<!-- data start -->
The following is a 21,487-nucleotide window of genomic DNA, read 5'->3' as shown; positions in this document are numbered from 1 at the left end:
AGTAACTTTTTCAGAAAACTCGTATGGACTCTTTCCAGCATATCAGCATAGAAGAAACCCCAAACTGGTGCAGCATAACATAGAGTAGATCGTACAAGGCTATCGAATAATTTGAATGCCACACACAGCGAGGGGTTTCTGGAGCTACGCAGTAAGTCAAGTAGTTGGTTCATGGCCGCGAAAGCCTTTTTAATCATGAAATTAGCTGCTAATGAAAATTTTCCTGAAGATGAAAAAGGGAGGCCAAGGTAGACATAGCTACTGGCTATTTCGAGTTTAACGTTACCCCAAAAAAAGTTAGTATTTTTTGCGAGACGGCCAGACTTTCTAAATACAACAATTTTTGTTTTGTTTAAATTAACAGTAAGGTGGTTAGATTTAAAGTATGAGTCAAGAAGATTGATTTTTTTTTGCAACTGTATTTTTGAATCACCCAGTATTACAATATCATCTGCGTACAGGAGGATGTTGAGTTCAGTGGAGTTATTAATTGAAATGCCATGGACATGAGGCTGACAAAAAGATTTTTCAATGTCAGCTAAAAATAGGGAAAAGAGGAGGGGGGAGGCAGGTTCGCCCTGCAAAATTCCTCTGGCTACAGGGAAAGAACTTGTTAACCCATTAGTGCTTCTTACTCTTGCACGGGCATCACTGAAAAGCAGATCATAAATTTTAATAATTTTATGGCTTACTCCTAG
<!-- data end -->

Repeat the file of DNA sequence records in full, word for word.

The following is a 21,487-nucleotide window of genomic DNA, read 5'->3' as shown; positions in this document are numbered from 1 at the left end:
AGTAACTTTTTCAGAAAACTCGTATGGACTCTTTCCAGCATATCAGCATAGAAGAAACCCCAAACTGGTGCAGCATAACATAGAGTAGATCGTACAAGGCTATCGAATAATTTGAATGCCACACACAGCGAGGGGTTTCTGGAGCTACGCAGTAAGTCAAGTAGTTGGTTCATGGCCGCGAAAGCCTTTTTAATCATGAAATTAGCTGCTAATGAAAATTTTCCTGAAGATGAAAAAGGGAGGCCAAGGTAGACATAGCTACTGGCTATTTCGAGTTTAACGTTACCCCAAAAAAAGTTAGTATTTTTTGCGAGACGGCCAGACTTTCTAAATACAACAATTTTTGTTTTGTTTAAATTAACAGTAAGGTGGTTAGATTTAAAGTATGAGTCAAGAAGATTGATTTTTTTTTGCAACTGTATTTTTGAATCACCCAGTATTACAATATCATCTGCGTACAGGAGGATGTTGAGTTCAGTGGAGTTATTAATTGAAATGCCATGGACATGAGGCTGACAAAAAGATTTTTCAATGTCAGCTAAAAATAGGGAAAAGAGGAGGGGGGAGGCAGGTTCGCCCTGCAAAATTCCTCTGGCTACAGGGAAAGAACTTGTTAACCCATTAGTGCTTCTTACTCTTGCACGGGCATCACTGAAAAGCAGATCATAAATTTTAATAATTTTATGGCTTACTCCTAG